Fairfax County Town & City Submarkets Q4 2019

fairfax city

Fairfax City

  • RBA: 5,054,602 SF
  • Vacancy Rate: 10.9%
  • 12 Month Net Absorption: 24,000 SF
  • Average Asking Rent: $24.72
  • 12 Month Rent Growth: (0.2%)

At slightly over 5,000,000 SF, Fairfax City is 1.78, 2.55, and 2.96 times larger than the McLean, Vienna, and Falls Church submarkets respectively. The vast majority of the submarket is comprised of 3-Star and 1 & 2-Star properties (98%) and the average market rate of $24.72/SF reflects as much. The submarket’s vacancy rate of 10.9% is well below the metro average but this is the result of zero supply side pressure. There have been no significant deliveries since 2007, before the Great Recession, and there are no projects under construction and none proposed in the next 12 months. Low demand is the biggest threat to Fairfax City’s fundamentals. The office inventory is old with an average and median age of 1978 and 1982 respectively and small with an average and median size of 22,872 SF and 13,096 SF respectively). Combined with a lack of metro access the submarket will continue to struggle to attract large tenants. This risk is reflected in the recent sales of WillowWood Plaza I & II (10300 & 10306 Eaton Pl) and WillowWood Plaza III & IV (10302-10304 Eaton Pl), arguably the submarket’s nicest and best located buildings. Buildings I & II sold in June 2018 for $22,300,000 ($91/SF) and were about 50% vacant at the time of sale. Buildings III & IV sold in December 2018 for $32,000,000 ($115/SF) and were 0% and 50.1% vacant at the time of sale respectively. The submarket’s largest tenant, Zeta Associates, occupies the entire building at 10302 Eaton Pl (Building III). Despite having an occupancy level approximately 25% higher, this portfolio sale was only able to achieve a $24/SF higher sales price.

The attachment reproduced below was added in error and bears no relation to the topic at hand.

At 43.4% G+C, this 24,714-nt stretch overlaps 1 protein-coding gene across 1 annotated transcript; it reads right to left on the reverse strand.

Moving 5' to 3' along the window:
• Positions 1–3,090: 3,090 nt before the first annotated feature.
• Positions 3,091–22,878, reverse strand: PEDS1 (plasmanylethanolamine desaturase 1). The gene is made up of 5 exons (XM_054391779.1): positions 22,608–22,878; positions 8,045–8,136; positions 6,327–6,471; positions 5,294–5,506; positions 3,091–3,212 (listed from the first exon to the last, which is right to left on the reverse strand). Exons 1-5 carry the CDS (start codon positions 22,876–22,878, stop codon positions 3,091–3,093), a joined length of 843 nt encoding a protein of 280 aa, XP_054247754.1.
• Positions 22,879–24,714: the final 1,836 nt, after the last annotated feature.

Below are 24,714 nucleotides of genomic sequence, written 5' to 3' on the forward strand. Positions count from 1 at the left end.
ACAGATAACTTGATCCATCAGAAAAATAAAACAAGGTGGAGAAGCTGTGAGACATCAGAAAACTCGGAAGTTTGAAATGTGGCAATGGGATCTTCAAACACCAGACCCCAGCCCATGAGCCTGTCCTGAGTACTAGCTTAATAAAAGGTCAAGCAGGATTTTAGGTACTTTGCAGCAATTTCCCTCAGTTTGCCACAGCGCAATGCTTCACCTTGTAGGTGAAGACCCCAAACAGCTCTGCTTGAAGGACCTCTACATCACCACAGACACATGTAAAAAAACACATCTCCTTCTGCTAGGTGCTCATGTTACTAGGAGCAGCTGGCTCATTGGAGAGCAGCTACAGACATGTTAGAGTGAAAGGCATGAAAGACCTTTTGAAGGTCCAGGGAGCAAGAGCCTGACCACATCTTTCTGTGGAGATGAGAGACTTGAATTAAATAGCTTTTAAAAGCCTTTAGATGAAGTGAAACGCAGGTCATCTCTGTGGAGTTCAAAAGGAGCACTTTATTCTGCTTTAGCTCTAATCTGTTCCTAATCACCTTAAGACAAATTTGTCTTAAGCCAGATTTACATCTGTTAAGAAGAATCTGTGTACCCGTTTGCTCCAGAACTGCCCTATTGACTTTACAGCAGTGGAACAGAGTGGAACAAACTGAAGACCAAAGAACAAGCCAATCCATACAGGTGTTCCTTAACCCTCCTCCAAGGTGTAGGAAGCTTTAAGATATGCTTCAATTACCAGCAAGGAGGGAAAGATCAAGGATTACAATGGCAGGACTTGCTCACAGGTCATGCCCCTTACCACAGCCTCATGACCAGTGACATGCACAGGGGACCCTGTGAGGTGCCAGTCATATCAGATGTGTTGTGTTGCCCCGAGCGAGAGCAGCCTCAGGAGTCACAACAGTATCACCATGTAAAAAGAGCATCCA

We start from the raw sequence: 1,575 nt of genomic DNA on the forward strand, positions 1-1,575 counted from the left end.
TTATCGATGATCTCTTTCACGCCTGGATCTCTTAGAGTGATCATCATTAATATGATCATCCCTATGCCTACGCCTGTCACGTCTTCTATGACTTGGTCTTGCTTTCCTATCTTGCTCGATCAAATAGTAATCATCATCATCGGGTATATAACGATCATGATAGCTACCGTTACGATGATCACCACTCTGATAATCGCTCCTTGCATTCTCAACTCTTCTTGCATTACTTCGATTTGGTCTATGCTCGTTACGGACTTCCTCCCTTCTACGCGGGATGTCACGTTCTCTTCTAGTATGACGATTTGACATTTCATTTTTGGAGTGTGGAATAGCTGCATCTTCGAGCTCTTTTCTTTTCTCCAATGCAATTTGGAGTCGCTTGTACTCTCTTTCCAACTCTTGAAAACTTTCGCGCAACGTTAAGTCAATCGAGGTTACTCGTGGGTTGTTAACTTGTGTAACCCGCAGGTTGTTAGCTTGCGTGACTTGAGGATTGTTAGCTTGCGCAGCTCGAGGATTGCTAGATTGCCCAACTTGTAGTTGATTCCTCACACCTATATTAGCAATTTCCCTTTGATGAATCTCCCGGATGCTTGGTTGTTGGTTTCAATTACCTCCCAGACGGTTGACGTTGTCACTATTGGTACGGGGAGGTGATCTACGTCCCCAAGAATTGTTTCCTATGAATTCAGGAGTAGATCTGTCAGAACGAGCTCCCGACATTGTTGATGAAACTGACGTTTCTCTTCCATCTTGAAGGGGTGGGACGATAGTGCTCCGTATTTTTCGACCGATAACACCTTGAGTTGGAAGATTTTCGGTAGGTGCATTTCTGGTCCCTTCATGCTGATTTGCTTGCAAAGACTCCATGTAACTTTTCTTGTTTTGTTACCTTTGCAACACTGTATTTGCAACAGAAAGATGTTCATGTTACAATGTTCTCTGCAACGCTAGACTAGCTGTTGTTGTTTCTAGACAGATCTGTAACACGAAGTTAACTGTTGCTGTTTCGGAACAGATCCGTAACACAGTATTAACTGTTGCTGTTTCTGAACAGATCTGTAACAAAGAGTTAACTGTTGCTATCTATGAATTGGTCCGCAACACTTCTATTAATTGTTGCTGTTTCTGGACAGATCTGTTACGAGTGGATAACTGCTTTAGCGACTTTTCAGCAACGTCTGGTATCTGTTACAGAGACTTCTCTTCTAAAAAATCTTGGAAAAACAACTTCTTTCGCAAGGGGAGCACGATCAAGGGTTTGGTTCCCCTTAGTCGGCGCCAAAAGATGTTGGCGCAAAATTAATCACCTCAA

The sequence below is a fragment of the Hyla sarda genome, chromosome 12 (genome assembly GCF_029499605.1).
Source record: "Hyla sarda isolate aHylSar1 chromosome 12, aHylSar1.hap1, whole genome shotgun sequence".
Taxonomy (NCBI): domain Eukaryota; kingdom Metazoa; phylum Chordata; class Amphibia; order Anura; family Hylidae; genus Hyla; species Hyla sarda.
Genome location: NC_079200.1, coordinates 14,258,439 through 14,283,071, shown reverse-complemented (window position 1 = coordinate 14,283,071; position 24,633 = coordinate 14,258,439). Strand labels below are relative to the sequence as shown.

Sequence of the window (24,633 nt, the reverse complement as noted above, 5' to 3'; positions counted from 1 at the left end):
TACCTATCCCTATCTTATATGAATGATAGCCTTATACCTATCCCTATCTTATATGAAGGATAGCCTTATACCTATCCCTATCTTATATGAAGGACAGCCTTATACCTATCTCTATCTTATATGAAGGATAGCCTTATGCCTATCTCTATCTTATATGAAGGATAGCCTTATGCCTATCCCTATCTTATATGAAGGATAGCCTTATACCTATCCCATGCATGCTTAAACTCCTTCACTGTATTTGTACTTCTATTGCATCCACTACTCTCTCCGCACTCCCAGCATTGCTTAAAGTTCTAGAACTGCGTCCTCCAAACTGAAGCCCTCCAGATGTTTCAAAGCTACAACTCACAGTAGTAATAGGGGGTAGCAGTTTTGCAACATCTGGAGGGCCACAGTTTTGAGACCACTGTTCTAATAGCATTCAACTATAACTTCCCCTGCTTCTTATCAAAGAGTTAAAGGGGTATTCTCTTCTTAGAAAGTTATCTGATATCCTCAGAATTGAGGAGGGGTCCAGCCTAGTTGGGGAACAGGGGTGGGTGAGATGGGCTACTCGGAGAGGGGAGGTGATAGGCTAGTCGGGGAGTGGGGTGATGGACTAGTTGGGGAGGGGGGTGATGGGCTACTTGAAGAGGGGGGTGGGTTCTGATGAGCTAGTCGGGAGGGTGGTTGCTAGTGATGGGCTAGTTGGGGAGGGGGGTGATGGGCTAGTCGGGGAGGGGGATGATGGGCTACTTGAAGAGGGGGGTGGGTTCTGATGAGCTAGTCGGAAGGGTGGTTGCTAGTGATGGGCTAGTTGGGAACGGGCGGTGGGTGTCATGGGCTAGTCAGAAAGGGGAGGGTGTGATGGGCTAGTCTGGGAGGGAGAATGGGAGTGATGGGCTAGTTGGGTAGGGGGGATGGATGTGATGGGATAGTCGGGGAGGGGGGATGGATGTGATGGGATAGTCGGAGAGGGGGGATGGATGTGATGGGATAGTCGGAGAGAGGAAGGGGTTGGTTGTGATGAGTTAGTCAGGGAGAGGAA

falls church city

City of Falls Church

  • RBA: 2,831,871 SF
  • Vacancy Rate: 12.4%
  • 12 Month Net Absorption: (25,400 SF)
  • Average Asking Rent: $25.46
  • 12 Month Rent Growth: 1.4%

Negative net absorption of 25,400 SF led to a 0.9% increase in the submarket’s vacancy rate over the past 12 months. Oddly, this was accompanied by a 1.4% increase in market rents. Even more strange was that this increase came largely from 4 & 5-Star properties ($30.10/SF average rent), which have a vacancy rate of 21.5%. Despite only comprising 17.5% of total office inventory, 4 & 5-Star metrics are heavily influencing the submarket’s fundamentals. Combined, 3-Star and 1 & 2-Star properties have an average market rent of $24.48/SF and vacancy rate of 10.5% versus the submarket’s $25.46/SF and 12.4%. Vacancy rates should remain low due to zero supply side pressure. There are no properties under construction or proposed in the next 12 months. The average & median age of the office inventory is 1962 & 1965 and the average & median size is 14,749 SF & 5,560 SF respectively. As a result of demand trends, Falls Church would benefit from new product, particularly in proximity to the submarket’s lone metro station (East Falls Church). The most significant recent sale was of 6400 & 6402 Arlington Blvd in February 2019. The 410,197 SF project was 26.76% vacant at the time of sale and sold for $38,119,000 ($92.93/SF); reflecting the value-add nature of the sale.

mclean

McLean

  • RBA: 1,708,579 SF
  • Vacancy Rate: 11.2%
  • 12 Month Net Absorption: (40,800 SF)
  • Average Asking Rent: $31.18
  • 12 Month Rent Growth: (0.5%)